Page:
Author(s): Semenza GL
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Abstract Tumor progression occurs as a result of the clonal selection of cells in which somatic mutations have activated oncogenes or inactivated tumor suppressor genes leading to increased proliferation and/or survival within the hypoxic tumor microenvironment. Hypoxia-inducible factor 1 (HIF-1) is a transcription factor that mediates adaptive responses to reduced O2 availability, including angiogenesis and glycolysis. Expression of the O2-regulated HIF-1alpha subunit and HIF-1 transcriptional activity are increased dramatically in hypoxic cells. Recent studies indicate that many common tumor-specific genetic alterations also lead to increased HIF-1alpha expression and/or activity. Thus, genetic and physiologic alterations within tumors act synergistically to increase HIF-1 transcriptional activity, which appears to play a critical role in the development of invasive and metastatic properties that define the lethal cancer phenotype.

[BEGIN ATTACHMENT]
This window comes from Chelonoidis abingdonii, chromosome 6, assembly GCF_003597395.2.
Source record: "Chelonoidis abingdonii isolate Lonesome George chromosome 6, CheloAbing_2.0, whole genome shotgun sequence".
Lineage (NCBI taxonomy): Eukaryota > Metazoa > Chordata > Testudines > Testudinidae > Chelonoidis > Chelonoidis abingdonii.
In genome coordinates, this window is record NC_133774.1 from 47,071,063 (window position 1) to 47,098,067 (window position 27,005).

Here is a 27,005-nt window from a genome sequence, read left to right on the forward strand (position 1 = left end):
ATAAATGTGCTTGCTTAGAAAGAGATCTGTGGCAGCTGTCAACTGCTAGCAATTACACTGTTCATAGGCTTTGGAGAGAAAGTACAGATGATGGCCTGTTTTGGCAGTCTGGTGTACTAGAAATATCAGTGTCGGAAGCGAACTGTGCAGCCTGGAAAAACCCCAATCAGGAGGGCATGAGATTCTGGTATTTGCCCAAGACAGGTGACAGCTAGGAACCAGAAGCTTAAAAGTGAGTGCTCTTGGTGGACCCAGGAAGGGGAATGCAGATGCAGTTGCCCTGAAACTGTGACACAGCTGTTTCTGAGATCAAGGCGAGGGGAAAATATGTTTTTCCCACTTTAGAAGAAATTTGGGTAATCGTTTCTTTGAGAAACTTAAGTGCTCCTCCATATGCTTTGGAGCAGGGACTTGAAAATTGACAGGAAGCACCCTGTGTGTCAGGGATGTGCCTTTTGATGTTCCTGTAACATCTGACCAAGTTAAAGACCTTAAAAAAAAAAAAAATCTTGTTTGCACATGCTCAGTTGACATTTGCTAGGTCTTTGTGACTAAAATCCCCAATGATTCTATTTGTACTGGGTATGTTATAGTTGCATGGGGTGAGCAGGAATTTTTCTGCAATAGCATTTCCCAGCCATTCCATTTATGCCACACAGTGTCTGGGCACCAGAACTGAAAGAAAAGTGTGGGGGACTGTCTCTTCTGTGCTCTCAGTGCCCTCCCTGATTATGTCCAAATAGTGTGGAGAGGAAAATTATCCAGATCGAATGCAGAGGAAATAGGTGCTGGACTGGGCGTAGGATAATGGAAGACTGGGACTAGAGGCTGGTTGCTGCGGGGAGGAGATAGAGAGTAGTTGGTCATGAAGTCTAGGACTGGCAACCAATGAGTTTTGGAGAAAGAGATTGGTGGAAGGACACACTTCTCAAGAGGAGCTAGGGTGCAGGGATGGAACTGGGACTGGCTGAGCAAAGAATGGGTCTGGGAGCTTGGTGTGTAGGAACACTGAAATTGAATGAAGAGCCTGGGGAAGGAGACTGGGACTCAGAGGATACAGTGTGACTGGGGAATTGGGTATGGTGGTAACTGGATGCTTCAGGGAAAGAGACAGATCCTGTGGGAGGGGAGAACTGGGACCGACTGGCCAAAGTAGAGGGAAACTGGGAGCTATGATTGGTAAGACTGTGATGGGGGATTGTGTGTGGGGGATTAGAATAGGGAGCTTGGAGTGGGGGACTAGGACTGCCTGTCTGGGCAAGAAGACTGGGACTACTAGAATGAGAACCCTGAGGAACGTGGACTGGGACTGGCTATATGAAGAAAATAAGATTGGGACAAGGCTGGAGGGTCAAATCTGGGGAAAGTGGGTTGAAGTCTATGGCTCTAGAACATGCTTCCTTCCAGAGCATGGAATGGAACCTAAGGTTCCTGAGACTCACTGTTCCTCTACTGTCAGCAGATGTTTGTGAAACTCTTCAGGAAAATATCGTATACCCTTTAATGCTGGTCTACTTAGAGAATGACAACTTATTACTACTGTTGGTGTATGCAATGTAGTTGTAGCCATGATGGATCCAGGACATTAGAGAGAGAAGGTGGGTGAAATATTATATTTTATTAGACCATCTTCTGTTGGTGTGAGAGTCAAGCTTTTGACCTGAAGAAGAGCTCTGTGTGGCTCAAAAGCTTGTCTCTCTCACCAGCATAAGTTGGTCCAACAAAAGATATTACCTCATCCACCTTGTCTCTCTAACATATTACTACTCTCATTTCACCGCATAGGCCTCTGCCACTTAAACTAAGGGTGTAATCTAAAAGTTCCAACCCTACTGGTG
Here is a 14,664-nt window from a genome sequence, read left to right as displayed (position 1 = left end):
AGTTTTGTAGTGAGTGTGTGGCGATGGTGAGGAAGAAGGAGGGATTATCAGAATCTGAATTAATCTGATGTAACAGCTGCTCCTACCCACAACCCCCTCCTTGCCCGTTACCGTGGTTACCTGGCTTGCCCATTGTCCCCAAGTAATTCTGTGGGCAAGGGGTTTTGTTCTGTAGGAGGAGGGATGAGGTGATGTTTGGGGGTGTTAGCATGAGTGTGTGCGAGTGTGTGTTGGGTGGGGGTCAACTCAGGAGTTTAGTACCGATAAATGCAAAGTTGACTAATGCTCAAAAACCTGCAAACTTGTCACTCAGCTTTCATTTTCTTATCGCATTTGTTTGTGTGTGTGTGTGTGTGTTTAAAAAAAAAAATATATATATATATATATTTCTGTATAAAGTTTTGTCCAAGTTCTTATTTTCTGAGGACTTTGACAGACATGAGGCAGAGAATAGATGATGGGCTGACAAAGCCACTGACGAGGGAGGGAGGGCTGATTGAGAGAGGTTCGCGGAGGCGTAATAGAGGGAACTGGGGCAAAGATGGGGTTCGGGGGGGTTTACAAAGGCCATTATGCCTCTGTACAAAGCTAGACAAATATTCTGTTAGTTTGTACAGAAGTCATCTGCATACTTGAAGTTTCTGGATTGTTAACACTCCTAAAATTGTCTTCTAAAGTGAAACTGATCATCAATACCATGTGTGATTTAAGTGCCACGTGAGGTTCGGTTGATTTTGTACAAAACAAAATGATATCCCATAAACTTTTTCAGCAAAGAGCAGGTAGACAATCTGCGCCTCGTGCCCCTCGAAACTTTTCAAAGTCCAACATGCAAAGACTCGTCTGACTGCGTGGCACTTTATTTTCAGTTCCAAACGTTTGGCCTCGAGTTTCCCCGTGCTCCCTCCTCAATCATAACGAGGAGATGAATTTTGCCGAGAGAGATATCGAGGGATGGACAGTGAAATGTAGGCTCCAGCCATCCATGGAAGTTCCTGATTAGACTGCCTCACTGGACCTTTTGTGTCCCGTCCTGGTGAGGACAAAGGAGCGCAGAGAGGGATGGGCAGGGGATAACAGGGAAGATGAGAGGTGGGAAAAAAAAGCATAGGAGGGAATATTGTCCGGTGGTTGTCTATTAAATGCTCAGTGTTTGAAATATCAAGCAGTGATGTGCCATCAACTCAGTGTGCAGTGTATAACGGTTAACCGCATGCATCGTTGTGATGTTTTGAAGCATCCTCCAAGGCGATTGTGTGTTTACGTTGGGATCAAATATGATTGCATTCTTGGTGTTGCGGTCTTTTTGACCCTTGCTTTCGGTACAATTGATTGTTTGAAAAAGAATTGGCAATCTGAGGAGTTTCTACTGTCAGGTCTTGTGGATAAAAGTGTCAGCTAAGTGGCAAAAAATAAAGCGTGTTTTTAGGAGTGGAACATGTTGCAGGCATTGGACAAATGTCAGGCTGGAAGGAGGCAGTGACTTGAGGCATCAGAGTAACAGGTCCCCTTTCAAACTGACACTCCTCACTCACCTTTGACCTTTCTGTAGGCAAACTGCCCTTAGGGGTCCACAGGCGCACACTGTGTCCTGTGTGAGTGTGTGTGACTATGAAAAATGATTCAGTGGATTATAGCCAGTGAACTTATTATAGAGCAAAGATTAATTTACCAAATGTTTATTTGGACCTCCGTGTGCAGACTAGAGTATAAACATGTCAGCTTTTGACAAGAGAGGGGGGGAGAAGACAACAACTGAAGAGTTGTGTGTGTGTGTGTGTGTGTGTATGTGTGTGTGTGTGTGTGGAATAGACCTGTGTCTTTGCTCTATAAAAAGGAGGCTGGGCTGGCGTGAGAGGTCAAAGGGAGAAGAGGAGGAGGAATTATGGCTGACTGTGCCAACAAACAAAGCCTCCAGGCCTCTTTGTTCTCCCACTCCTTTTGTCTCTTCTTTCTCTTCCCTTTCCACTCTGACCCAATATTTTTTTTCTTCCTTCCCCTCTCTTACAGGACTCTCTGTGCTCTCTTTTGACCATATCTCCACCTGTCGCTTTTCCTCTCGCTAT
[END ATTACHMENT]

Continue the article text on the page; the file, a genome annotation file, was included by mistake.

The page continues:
This article was published in Crit Rev Biochem Mol Biol
and referenced in Journal of Molecular and Genetic Medicine